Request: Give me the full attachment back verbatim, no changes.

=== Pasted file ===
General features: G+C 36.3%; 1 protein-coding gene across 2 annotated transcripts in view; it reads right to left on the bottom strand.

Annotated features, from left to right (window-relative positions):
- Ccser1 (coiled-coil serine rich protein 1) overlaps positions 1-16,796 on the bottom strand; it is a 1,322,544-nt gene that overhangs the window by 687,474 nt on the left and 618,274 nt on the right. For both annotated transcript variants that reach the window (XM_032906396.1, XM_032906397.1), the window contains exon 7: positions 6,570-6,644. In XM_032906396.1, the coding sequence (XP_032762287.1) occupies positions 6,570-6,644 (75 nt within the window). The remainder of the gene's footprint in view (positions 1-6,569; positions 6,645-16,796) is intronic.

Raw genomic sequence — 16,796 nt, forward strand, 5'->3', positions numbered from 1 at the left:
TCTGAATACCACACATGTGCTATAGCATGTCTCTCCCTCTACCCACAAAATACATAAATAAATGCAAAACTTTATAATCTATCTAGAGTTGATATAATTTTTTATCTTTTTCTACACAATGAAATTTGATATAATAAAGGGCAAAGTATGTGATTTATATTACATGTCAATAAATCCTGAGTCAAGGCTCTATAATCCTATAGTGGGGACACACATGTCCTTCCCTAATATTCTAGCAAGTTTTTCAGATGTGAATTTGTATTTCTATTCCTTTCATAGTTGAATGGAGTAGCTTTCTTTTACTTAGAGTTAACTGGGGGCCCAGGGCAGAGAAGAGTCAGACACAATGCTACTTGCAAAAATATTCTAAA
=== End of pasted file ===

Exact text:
General features: G+C 36.3%; 1 protein-coding gene across 2 annotated transcripts in view; it reads right to left on the bottom strand.

Annotated features, from left to right (window-relative positions):
- Ccser1 (coiled-coil serine rich protein 1) overlaps positions 1-16,796 on the bottom strand; it is a 1,322,544-nt gene that overhangs the window by 687,474 nt on the left and 618,274 nt on the right. For both annotated transcript variants that reach the window (XM_032906396.1, XM_032906397.1), the window contains exon 7: positions 6,570-6,644. In XM_032906396.1, the coding sequence (XP_032762287.1) occupies positions 6,570-6,644 (75 nt within the window). The remainder of the gene's footprint in view (positions 1-6,569; positions 6,645-16,796) is intronic.

Raw genomic sequence — 16,796 nt, forward strand, 5'->3', positions numbered from 1 at the left:
TCTGAATACCACACATGTGCTATAGCATGTCTCTCCCTCTACCCACAAAATACATAAATAAATGCAAAACTTTATAATCTATCTAGAGTTGATATAATTTTTTATCTTTTTCTACACAATGAAATTTGATATAATAAAGGGCAAAGTATGTGATTTATATTACATGTCAATAAATCCTGAGTCAAGGCTCTATAATCCTATAGTGGGGACACACATGTCCTTCCCTAATATTCTAGCAAGTTTTTCAGATGTGAATTTGTATTTCTATTCCTTTCATAGTTGAATGGAGTAGCTTTCTTTTACTTAGAGTTAACTGGGGGCCCAGGGCAGAGAAGAGTCAGACACAATGCTACTTGCAAAAATATTCTAAA